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Flooring expert recommends concrete for flood-prone areas

With extreme weather conditions increasing the risk of flooding, commercial flooring needs to be able to withstand immersion in water. Chuck Boutall, a flooring expert from the Restoration Technical Institute, recently advised organisations on the best flooring for buildings in flood-prone areas.

His recommendations start with the types of flooring to avoid, where he says:

“Any type of wood or wood composites, or any type of lignin or cellulose-based flooring, is going to be affected by flood waters.”

Carpets are generally not a good idea, but artificial grass is water resistant.

The best choice to withstand flooding, says Boutall, is finished concrete flooring. With concrete, the worst that can happen after a flood is that the surface layer will need stripping and the floor has to be repolished.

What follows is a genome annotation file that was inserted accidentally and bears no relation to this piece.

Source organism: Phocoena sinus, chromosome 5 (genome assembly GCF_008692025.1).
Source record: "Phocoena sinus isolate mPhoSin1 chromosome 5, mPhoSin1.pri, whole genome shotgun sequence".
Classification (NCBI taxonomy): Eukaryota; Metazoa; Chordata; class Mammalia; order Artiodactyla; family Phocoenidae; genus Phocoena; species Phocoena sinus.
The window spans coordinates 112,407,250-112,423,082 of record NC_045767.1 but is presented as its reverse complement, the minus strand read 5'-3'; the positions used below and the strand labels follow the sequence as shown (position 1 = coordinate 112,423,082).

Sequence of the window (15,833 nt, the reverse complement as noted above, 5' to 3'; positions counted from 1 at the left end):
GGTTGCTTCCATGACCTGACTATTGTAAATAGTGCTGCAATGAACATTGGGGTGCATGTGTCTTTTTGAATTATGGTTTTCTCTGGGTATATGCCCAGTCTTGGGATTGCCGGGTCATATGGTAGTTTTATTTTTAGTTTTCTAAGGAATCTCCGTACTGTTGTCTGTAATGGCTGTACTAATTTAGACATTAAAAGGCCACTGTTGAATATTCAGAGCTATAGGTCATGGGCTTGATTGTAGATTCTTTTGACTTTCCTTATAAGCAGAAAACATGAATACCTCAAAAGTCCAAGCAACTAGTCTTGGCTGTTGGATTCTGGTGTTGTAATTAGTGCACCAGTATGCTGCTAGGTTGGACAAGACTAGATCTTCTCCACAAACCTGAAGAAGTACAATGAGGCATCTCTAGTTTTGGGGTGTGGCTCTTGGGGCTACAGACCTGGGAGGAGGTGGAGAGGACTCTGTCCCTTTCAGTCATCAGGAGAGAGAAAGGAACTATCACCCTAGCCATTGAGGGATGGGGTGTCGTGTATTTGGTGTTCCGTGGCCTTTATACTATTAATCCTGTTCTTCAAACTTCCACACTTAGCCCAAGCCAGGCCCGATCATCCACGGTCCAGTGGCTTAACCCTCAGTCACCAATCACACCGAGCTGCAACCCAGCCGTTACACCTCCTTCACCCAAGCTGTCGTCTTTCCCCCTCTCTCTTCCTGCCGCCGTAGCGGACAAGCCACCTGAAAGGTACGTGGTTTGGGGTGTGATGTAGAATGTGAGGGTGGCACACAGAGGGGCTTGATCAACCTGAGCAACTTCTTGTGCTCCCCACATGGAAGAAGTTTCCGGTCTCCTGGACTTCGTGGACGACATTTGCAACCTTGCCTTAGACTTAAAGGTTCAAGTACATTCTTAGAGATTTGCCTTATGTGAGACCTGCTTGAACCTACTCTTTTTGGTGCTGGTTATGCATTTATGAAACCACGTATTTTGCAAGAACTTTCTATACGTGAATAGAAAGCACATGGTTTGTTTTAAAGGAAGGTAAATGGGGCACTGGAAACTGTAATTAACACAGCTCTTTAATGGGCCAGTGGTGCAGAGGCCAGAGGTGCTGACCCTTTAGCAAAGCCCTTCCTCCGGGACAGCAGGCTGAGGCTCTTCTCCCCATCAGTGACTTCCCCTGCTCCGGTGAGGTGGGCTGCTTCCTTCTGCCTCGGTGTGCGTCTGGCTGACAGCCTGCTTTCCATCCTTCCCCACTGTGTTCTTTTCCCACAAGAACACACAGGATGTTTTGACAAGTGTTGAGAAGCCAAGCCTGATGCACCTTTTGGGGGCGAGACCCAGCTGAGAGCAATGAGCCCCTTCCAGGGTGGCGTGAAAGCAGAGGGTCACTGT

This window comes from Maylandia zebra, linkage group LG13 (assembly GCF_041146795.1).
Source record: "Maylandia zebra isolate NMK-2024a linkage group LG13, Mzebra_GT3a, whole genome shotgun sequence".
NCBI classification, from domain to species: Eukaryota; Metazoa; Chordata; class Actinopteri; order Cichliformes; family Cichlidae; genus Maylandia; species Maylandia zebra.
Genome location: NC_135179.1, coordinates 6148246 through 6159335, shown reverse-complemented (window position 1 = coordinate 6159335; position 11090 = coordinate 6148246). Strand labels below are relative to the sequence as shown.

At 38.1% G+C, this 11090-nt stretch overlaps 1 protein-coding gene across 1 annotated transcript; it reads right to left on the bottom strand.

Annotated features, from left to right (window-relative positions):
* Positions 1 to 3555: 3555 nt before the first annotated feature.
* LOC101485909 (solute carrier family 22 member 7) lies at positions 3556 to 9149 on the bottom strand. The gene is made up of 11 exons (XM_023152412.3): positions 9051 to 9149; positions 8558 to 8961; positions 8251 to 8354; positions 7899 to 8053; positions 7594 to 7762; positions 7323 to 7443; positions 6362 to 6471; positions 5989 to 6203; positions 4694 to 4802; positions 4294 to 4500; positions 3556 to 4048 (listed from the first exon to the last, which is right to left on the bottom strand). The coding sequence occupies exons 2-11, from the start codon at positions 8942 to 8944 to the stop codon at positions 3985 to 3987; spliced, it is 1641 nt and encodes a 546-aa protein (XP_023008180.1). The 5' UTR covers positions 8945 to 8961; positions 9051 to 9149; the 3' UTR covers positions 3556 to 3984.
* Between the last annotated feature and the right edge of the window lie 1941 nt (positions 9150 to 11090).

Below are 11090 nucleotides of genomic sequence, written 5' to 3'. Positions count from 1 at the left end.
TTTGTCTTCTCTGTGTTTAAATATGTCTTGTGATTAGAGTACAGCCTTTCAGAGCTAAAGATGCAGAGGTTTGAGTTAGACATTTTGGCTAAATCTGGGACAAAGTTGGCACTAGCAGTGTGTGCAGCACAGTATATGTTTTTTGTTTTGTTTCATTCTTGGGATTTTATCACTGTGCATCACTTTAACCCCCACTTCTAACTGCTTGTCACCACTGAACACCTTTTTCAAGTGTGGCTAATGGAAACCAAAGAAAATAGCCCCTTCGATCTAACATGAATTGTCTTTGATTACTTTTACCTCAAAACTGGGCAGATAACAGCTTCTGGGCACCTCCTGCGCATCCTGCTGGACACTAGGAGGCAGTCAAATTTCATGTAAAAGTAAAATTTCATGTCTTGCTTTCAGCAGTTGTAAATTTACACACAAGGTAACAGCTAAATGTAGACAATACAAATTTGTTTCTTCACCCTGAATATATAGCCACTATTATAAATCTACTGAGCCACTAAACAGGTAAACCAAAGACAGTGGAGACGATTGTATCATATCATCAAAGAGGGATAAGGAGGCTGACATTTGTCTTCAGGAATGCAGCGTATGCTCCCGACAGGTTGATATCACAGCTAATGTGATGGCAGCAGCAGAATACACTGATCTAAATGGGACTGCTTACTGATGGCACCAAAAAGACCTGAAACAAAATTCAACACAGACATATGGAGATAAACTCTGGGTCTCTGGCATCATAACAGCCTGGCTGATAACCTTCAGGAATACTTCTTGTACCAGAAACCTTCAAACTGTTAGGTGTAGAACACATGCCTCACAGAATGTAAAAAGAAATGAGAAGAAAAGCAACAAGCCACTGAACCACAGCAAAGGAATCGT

The process of concrete pouring makes concrete dense and minimises the absorption of water, and dense concrete has high abrasion resistance. Mould can pose a health hazard after a flood, but concrete is resistant to mould and fungi growth.

Although concrete, like most flooring, can become slippery when wet, Boutall notes that a non-slip coating can be applied. Other advantages of concrete flooring are that it is easily repaired and requires little maintenance, plus it oftens costs less than other flooring materials.

Many types of flooring will have to be replaced after a flood. If a building is in a flood-prone area, it may be a good idea to replace the flooring with a new concrete floor. After a flood, the floor may only require cleaning before it is ready to walk on again.

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